Top critical review
The law of diminishing returns
on 29 April 2015
This is the eighth Stainless Steel Rat book and the third 'prequel' to the original book. Sadly, while I’m a big fan of Harrison’s work and have found “The Rat” hugely enjoyable over the years this sequel to a sequel to a prequel suffers from a number of issues which doesn't make it an awesome read.
The Stainless Steel Rat books are never meant to be taken too seriously; they are a distraction, pure entertainment, nothing else. They've always been fun affairs which favour escapades and exploits over deep philosophical musings. However, unlike my two favourite books in the series: The Stainless Steel Rat and A Stainless Steel Rat Is Born this book seems to be all about DiGriz and his shallow two-dimensional team making a series of mistakes to keep everyone (including himself) in a perpetual state of jeopardy. By doing so the reader is subjected to a rather predictable level of routine action with only a second glance to ensure plot consistency (important in Rat books as these tales are all about the plot), a coherent story line (which veers widely and tries to cover too many different topics including a bizarre analysis of Robert Bly's "Iron John") and a series of hugely implausible events which wouldn’t withstand even fleeting scrutiny. Additionally, the story, such as it is, is a straight copy of "Escape from New York" and the attempt at writing lyrics for the rock band involved is very poor.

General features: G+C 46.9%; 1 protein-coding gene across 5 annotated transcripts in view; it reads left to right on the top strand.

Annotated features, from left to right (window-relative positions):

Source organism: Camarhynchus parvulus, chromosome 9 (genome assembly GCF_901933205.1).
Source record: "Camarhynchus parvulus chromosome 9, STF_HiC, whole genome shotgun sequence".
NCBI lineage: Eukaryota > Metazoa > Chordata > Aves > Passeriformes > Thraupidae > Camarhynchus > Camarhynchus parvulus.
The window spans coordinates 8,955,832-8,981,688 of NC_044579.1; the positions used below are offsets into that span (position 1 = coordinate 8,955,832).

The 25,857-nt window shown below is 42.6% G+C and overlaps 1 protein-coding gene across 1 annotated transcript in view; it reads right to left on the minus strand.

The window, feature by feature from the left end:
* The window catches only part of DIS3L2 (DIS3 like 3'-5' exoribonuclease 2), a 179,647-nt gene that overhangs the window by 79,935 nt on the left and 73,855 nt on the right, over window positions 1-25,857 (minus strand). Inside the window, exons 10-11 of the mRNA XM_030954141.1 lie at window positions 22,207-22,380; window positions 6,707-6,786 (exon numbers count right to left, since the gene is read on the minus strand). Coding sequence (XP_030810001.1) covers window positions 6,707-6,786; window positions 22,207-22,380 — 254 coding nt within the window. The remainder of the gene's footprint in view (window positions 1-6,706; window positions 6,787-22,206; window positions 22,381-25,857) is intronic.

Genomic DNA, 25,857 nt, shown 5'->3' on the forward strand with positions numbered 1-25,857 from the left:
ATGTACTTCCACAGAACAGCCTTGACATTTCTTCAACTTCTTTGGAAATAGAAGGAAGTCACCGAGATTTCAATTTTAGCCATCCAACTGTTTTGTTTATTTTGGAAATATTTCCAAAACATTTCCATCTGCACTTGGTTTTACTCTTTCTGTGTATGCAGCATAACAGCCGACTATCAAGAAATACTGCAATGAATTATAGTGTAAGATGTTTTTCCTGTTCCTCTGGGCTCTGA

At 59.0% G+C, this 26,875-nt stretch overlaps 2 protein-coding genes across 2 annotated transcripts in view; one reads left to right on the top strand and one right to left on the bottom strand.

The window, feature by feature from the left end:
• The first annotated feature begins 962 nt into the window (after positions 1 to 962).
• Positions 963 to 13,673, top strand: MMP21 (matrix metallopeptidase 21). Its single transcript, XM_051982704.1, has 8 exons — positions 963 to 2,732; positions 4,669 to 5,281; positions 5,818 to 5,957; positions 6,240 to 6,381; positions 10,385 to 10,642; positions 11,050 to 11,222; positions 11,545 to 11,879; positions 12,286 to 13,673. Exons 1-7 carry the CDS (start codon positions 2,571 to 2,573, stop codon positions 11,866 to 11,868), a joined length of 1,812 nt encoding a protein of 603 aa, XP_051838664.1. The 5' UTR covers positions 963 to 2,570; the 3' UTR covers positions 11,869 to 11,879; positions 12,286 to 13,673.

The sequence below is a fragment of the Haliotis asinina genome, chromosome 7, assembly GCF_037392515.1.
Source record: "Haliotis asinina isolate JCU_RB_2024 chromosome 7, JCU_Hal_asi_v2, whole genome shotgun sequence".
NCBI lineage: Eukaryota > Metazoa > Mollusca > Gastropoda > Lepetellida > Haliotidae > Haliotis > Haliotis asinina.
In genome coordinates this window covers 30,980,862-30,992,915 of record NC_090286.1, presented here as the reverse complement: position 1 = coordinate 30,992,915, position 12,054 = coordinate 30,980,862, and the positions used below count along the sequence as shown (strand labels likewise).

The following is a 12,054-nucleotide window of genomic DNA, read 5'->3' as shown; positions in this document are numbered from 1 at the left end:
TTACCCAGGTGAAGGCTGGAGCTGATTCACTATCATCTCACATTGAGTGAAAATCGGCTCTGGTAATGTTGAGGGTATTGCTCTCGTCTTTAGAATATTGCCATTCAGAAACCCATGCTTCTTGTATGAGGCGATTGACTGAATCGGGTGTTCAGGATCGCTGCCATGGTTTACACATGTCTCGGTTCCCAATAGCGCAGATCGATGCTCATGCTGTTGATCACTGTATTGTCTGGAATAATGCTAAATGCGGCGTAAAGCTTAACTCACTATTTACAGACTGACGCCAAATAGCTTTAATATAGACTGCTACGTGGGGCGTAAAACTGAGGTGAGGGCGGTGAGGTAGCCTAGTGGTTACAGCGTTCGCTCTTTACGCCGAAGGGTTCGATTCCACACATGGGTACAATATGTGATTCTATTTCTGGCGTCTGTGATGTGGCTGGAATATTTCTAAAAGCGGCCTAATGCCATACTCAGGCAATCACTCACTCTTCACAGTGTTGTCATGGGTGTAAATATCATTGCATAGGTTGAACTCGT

Throughout the book the reader has to plough through infodumps of boring social commentary sermons which do nothing but help to impinge on DiGriz’s adventures. Sure there are some nice ideas such as macho Machmen, troglodytes, Feminist Separatists, goat-herding religious-maniac Fundamentaloids and murderous Survivalists, but this is probably the weakest in The Rat series; it’s not awful but I felt that this addition to the series does nothing at all to enhance the reputation of DiGriz.